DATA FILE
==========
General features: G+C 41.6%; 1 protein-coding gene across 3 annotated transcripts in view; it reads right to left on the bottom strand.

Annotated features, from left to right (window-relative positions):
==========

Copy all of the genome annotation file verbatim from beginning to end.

General features: G+C 41.6%; 1 protein-coding gene across 3 annotated transcripts in view; it reads right to left on the bottom strand.

Annotated features, from left to right (window-relative positions):